Vehicle collisions represent a significant public health hazard as well as a cause of significant economic loss each year. Therefore, there has been a long felt need for an inexpensive collision avoidance system for use in aircraft, automobiles and other vehicles.

Recently.sup.(1), the National Highway Traffic Safety Administration (NHTSA) identified autonomous intelligent cruise control (AICC) and similar autonomous collision avoidance systems (CAS) as precursors to fully automated driving in the proposed future Automated Highway System. The spring 1994 issue of IVHS Review.sup.(2) indicates that the significance of highway safety as a public health hazard is greatly underestimated. Highway collisions are the sixth leading cause of death in the USA, and the major cause of death for people below the age of 25. A recent NHTSA report gives the costs associated with the 44,531 deaths, 5.4 million injuries, and 28 million damaged vehicles in 1990; the losses are estimated to be $137.5 billion in lost wages and other direct costs. The economic loss from traffic collisions represents greater than 2% of the U.S. GNP, and results in nearly 2 billion hours of lost time and 7.5 million liters of wasted fuel each year.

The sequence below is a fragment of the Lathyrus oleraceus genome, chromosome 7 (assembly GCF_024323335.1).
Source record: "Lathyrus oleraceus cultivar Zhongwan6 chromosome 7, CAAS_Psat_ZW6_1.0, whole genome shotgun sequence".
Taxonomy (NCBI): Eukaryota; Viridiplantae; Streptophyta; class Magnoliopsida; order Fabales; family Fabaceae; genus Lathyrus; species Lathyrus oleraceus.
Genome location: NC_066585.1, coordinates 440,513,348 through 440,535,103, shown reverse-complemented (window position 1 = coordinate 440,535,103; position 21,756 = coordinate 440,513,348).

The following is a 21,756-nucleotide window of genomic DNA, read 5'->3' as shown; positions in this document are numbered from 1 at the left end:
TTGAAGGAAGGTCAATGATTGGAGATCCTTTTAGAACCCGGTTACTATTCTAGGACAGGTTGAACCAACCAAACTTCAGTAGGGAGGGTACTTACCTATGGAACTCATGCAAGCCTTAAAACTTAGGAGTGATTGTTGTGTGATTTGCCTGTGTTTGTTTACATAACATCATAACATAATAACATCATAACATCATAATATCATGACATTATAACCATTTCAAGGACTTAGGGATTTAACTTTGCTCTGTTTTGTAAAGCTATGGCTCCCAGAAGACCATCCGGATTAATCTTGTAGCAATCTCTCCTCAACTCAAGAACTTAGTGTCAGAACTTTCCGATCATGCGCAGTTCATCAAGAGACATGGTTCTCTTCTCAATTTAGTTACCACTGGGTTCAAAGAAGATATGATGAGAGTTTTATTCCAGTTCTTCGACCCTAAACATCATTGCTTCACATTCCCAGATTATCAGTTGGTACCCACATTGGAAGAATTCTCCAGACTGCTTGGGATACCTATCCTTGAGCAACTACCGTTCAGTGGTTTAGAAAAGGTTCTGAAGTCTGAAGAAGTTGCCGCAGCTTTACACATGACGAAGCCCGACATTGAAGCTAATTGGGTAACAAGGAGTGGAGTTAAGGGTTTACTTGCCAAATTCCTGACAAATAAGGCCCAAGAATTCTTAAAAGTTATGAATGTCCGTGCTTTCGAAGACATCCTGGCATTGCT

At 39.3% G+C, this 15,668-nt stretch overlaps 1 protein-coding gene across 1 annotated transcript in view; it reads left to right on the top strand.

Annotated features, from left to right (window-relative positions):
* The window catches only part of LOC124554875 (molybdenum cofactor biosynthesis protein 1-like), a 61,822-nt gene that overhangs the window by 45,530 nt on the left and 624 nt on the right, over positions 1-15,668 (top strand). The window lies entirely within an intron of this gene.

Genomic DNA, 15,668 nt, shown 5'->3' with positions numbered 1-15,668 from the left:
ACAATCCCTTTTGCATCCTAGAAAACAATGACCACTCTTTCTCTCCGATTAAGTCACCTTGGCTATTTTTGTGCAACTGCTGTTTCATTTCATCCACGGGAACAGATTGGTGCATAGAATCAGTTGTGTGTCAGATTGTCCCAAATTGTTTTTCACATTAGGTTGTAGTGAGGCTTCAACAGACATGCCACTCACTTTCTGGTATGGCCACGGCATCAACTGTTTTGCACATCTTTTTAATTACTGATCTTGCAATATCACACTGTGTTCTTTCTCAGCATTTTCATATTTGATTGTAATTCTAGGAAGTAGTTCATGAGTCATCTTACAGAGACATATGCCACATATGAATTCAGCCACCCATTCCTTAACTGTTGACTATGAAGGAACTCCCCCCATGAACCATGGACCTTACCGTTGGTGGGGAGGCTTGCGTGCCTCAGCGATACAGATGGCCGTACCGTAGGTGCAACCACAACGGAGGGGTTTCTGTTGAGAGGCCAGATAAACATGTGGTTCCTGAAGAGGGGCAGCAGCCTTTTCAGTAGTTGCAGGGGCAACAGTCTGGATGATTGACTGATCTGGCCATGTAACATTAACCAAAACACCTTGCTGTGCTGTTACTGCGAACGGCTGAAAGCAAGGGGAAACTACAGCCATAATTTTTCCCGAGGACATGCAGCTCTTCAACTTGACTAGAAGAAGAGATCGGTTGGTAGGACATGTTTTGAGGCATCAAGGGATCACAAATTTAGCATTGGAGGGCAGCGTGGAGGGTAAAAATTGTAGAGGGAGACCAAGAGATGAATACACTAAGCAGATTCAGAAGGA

Collision avoidance systems for highway vehicles are designed to be a countermeasure to one or more classes of recognized collision types. Collision avoidance systems for highway vehicles are generally grouped into three categories: near obstacle detection systems (NODs), forward looking (FLR) systems, and wide angle imaging systems for all weather and night vision (AWNV).